Blogger Ann Little says she’s tired of male historians saying they don’t do women’s history

Historians in the News
tags: womens history

Ann M. Little is the author of "Abraham in Arms:  War and Gender in Colonial New England" (Philadelphia:  University of Pennsylvania Press, 2007), which was recognized with an Honourable Mention for the Albert B. Corey Prize/Prix Corey awarded jointly by the American Historical Association and the Canadian Historical Association in 2008.  She has held fellowships at the Newberry Library, the Huntington Library, and the Massachusetts Historical Society. 

I’ve had some conversations with senior male historians over the past few years that have troubled me.

When talking about my work, or about the work of another women’s historian, some scholars apparently feel it’s OK to say “Oh, that’s why I don’t know her work.  I just don’t do women’s history.”  Or, “Women’s history is just something I never think about,” or comments to that effect.

I get it that we historians can’t all do everything, but how is it acceptable to announce that you never think about half of humanity in your own work or even read the scholarship on this half of humanity?  Would these white men (and they have all been white) announce blithely that “I don’t do race,” even if it were true?  (Odds are they’re not as ignorant of the scholarship on race as they are on the scholarship on women, gender, and sexuality, but this is just a guess.  This post is mostly about the liberty some feel to confess their total ignorance of what has become a major subfield of history, and why that’s a bad idea not just for the audience but for the speaker.)

I’m neither a political nor an intellectual historian, but I am broadly aware of debates in these fields, and I can follow along as a reader of articles and seminar papers even if I’m not contributing to these fields as a scholar myself.  But there are other fields that demand my attention and engagement.  For example, although I don’t identify myself primarily as a historian of religion, it’s been a big part of both of my first two books, and I consider myself aware of if not 100% up-to-date on the secondary literature.  Similarly, although I don’t consider myself a historian of race, both of my books focus productively on questions about race and ethnicity, especially in the relationships between and among Native Americans, Anglo-American colonists, and French Canadians.  Can’t everyone else walk and chew gum?  Or don’t they want to?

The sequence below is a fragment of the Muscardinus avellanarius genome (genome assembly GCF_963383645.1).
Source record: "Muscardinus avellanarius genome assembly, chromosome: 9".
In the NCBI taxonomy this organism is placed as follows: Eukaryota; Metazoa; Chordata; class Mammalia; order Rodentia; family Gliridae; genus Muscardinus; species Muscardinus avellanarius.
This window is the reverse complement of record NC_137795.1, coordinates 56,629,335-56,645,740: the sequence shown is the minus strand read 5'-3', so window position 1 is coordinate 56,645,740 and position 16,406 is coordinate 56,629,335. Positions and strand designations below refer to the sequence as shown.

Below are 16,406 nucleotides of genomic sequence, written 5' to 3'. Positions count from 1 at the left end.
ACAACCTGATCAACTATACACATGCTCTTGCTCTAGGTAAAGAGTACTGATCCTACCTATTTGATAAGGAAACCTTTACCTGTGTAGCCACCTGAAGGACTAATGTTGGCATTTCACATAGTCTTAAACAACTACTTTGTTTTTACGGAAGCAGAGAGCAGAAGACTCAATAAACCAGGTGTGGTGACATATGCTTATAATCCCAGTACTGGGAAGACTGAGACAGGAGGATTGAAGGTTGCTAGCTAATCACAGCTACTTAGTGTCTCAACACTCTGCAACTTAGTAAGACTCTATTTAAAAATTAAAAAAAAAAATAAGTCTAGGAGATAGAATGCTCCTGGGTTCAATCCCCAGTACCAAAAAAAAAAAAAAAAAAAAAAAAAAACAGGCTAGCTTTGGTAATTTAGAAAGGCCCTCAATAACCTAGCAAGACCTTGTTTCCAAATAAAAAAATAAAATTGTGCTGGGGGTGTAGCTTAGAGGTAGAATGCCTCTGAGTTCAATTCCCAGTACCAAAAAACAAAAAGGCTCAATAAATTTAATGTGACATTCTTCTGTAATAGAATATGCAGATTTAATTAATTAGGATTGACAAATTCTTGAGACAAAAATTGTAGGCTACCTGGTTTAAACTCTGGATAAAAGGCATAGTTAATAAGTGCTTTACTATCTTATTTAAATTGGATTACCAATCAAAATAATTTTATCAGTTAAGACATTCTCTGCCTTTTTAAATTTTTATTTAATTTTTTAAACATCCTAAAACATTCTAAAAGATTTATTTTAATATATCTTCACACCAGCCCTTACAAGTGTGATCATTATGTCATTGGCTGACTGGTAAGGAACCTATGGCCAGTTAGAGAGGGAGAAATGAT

Even if you “don’t do women’s history,” ask yourself if that’s a choice or a fate.  Are there ways in which asking questions about women, gender, and sexuality might open up fruitful paths in  your research?  It can’t hurt, and you never know if it might help.  Finally, when talking to other scholars, stop yourself before completely dismissing a subfield and confessing your ignorance of it.  Ask yourself why you wanted to do that. Would you sound defensive? Or aggressive?  I have my opinions about certain subfields, but I’d never dismiss them as irrelevant to my work or unimportant in the larger profession.  ...

Read entire article at Historiann (blog)

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